Blame it on the dog

1998-03-01

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As the lawyer for one of the tobacco case “Dream Team” members, C. Steven Yerrid, I have been keeping a running list of the excuses the state has put forward for unilaterally abandoning its contract obligations. I am at a loss as to where to put the “We lost the original” excuse, so for now I’m putting it in “The Dog Ate My Homework” file.

There are so many misstatements and errors in the attorney general’s reported comments I feel I must respond. First, the $2.8-billion fee figure has never been claimed by any lawyer in the case. It is more than twice as high as any number that could be contemplated even if the state fully lived up to its obligations.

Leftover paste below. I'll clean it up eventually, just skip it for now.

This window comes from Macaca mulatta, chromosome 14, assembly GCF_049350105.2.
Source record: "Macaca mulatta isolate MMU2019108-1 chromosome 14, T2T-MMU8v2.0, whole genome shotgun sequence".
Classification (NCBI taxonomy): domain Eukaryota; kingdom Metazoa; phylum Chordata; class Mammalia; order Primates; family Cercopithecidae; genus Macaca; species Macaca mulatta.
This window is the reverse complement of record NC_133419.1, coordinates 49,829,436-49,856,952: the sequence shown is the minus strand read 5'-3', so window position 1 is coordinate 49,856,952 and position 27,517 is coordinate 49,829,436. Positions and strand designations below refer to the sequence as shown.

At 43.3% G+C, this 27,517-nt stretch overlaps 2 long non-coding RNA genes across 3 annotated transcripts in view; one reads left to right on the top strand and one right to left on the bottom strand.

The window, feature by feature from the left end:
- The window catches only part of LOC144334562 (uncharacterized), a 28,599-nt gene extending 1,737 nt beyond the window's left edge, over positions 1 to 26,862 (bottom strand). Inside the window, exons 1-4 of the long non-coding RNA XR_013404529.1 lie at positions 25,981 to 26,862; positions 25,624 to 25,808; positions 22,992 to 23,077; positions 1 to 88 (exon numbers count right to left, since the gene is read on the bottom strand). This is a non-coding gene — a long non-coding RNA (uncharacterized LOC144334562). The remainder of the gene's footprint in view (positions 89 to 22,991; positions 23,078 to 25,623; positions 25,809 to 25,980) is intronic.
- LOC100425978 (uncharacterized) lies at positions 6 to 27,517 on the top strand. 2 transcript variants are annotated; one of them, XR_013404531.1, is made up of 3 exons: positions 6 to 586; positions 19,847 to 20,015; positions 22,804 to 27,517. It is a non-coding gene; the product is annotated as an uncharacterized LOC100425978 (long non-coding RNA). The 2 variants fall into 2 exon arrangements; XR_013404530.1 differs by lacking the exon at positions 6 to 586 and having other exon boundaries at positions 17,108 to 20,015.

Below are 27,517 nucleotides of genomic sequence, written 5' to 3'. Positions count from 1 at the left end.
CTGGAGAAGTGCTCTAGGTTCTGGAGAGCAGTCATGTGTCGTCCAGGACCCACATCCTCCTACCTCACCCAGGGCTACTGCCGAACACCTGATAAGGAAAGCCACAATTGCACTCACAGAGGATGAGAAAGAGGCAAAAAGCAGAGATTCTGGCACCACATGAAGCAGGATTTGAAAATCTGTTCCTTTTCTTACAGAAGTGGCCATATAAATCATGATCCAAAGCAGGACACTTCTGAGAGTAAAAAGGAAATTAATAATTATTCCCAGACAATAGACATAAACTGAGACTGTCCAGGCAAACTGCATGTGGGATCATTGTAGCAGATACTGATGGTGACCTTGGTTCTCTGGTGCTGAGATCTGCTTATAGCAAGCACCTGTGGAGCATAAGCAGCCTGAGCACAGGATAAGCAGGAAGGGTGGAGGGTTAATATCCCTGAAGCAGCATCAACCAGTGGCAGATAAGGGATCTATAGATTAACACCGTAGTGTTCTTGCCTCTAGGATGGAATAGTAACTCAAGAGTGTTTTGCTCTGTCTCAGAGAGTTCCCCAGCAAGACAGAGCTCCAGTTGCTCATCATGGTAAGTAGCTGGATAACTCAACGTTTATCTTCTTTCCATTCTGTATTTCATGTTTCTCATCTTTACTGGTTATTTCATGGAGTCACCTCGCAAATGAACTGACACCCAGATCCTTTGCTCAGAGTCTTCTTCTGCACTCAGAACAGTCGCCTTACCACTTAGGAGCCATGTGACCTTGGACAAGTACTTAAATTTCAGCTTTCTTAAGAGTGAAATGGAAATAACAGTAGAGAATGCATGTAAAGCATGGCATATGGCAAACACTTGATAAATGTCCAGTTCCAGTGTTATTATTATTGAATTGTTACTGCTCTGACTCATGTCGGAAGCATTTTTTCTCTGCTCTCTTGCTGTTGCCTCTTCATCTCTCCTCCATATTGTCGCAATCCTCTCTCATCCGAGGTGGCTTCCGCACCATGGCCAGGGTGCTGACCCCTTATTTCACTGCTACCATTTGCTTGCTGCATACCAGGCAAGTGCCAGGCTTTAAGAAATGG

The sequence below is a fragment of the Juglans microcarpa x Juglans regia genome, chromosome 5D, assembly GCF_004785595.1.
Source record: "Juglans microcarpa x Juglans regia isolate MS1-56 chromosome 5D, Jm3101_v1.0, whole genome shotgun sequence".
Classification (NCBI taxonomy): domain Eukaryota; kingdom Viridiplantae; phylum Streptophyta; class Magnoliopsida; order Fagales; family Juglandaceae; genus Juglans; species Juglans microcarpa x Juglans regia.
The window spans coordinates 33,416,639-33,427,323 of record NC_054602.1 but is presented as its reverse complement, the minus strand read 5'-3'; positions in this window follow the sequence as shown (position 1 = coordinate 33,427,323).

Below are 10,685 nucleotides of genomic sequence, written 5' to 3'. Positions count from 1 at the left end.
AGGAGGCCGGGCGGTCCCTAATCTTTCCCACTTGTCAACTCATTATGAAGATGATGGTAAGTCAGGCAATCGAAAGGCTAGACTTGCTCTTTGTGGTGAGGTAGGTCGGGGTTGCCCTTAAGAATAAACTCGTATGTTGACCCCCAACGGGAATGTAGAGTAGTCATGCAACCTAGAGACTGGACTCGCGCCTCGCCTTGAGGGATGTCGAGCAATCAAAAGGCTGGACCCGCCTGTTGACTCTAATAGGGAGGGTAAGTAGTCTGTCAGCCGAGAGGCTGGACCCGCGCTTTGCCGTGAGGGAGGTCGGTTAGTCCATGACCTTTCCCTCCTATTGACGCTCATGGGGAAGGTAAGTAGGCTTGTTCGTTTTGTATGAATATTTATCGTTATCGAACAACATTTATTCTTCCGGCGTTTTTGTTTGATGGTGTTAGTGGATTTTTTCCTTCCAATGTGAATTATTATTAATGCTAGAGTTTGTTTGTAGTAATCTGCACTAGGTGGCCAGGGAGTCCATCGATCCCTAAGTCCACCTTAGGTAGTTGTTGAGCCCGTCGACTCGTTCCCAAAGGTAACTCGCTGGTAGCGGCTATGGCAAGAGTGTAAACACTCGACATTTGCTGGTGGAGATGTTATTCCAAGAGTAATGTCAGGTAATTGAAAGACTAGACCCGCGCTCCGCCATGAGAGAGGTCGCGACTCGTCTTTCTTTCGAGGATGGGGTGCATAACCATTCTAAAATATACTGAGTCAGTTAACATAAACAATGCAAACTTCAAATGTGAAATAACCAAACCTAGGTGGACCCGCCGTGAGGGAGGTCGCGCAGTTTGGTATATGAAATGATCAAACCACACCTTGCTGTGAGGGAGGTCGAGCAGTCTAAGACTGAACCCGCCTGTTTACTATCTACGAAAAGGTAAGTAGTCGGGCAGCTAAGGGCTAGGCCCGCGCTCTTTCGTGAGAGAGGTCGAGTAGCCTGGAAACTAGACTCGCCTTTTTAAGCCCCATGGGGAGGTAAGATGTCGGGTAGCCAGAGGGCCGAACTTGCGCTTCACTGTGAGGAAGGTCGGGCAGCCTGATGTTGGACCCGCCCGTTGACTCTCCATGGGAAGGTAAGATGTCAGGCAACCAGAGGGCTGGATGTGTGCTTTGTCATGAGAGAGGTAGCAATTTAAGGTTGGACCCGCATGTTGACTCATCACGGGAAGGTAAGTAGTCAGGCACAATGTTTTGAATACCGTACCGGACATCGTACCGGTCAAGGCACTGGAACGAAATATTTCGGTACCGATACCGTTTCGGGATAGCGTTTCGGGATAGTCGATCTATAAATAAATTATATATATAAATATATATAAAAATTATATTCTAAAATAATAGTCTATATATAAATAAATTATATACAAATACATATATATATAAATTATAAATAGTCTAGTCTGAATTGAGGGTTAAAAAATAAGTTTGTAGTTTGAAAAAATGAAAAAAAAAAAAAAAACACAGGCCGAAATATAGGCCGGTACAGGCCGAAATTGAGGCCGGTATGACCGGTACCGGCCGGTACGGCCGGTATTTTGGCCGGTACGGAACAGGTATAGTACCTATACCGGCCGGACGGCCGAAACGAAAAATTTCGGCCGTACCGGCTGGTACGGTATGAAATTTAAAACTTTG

With regard to the attorney general’s assertion that he believed the lawyers would actually get more money under the new proposal, the response is easy; Pay your lawyers first, then exercise the reimbursement provisions of the contract. That way the state “gets more.”

He is further quoted as saying that the tobacco industry would be fair with the state’s lawyers while all existing evidence (i.e. cutting them out of a contractual fee) indicates otherwise.

The topper, however, comes at the end of the article where the reader is invited to believe that the tobacco industry was brought to its knees not by the trial lawyers but by the attorney general and governor who allowed the dog to eat their homework.

Tom Carey, Esq., Carey & Hilbert, Clearwater

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